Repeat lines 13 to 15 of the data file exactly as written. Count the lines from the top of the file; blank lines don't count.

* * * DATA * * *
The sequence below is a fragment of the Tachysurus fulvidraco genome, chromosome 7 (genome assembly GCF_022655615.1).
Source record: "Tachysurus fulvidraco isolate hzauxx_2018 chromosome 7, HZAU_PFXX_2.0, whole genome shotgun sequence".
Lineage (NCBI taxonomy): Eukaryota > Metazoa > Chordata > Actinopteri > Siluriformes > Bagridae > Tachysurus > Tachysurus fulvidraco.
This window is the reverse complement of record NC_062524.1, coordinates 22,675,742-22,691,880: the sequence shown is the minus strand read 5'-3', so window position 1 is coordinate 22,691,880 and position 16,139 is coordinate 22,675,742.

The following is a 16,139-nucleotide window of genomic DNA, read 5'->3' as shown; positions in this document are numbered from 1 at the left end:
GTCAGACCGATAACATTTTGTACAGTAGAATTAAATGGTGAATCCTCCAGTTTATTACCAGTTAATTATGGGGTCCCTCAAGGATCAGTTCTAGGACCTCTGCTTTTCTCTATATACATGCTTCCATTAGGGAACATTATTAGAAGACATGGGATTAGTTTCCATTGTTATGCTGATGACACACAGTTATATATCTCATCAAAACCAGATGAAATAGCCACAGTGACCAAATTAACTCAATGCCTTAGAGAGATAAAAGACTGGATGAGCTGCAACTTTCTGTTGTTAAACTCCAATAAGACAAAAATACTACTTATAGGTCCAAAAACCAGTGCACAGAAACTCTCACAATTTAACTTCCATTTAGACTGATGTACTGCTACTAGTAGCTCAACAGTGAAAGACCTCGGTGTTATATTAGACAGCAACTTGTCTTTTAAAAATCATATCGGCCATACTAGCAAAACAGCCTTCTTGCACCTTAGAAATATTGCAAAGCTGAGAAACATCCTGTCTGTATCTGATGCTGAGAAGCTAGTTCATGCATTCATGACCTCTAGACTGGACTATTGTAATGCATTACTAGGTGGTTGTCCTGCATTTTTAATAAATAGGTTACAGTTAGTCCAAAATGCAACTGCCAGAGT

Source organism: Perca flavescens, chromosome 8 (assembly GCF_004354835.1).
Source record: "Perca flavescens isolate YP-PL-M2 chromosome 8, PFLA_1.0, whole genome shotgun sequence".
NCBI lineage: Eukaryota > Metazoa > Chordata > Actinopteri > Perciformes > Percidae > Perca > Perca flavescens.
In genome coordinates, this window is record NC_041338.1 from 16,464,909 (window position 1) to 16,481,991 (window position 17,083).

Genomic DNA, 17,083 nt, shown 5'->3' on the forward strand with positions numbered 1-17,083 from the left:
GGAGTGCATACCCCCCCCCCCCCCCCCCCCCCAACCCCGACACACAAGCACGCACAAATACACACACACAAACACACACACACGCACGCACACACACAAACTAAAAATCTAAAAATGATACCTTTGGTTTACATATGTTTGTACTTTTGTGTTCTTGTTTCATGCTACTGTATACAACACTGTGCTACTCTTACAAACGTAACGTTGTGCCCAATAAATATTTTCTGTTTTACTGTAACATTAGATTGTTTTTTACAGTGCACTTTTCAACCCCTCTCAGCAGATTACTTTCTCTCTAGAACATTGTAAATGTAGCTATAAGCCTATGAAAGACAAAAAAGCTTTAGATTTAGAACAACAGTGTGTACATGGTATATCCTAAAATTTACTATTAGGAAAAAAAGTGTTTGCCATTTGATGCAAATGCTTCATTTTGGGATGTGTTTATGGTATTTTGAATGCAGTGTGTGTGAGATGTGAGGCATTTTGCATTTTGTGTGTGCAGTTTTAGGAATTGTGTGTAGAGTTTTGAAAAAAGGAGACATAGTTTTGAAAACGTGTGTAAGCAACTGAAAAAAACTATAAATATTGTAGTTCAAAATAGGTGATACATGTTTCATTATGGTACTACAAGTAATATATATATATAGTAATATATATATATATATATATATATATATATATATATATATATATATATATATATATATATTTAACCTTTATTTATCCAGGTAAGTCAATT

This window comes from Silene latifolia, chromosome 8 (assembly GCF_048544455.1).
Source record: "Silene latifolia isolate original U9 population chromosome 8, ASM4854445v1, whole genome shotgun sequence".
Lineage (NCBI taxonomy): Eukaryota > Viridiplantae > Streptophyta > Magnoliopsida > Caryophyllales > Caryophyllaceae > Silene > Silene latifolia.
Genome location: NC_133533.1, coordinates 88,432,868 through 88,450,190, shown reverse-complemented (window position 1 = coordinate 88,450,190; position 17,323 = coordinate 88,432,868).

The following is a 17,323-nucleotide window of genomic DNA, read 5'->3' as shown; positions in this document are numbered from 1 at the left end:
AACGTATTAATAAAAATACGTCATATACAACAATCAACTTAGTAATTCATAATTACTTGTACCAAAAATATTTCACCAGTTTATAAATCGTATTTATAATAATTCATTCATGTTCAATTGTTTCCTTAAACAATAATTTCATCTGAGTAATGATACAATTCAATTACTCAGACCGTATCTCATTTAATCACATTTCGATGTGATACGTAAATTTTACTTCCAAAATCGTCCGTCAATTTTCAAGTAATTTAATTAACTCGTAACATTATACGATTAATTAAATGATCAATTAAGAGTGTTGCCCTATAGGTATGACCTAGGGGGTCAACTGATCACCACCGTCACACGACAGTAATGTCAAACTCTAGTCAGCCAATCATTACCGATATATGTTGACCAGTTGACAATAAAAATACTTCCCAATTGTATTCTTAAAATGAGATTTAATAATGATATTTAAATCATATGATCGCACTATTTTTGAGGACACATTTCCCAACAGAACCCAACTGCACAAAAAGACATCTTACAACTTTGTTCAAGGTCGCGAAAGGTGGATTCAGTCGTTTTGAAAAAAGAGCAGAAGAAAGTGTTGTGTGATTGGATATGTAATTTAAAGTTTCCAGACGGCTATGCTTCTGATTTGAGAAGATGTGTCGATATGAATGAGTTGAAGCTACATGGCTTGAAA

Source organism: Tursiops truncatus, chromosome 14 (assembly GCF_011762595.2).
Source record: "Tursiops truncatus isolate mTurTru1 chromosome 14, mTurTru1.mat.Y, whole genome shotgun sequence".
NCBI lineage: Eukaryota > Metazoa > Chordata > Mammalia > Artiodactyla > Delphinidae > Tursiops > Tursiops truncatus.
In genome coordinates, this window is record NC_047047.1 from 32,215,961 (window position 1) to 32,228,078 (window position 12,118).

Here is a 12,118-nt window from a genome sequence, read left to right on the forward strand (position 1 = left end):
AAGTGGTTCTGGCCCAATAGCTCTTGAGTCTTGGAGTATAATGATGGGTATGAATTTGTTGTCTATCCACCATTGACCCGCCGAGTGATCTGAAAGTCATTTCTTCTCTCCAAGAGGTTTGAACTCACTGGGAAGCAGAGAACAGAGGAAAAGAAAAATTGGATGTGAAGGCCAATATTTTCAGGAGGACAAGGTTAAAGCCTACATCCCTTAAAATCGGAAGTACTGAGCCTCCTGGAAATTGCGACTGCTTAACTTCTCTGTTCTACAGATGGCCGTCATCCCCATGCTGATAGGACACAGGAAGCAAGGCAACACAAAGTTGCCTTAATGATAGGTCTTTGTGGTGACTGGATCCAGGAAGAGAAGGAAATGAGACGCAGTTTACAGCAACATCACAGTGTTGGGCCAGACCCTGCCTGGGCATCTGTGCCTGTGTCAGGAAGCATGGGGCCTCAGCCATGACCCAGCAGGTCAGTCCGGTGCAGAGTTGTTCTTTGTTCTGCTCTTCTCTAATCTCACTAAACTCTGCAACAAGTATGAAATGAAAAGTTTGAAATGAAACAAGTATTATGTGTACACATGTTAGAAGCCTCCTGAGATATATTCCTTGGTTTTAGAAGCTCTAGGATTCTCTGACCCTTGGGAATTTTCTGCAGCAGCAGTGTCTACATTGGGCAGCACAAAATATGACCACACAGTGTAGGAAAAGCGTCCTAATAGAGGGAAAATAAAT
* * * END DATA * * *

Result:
This window comes from Silene latifolia, chromosome 8 (assembly GCF_048544455.1).
Source record: "Silene latifolia isolate original U9 population chromosome 8, ASM4854445v1, whole genome shotgun sequence".
Lineage (NCBI taxonomy): Eukaryota > Viridiplantae > Streptophyta > Magnoliopsida > Caryophyllales > Caryophyllaceae > Silene > Silene latifolia.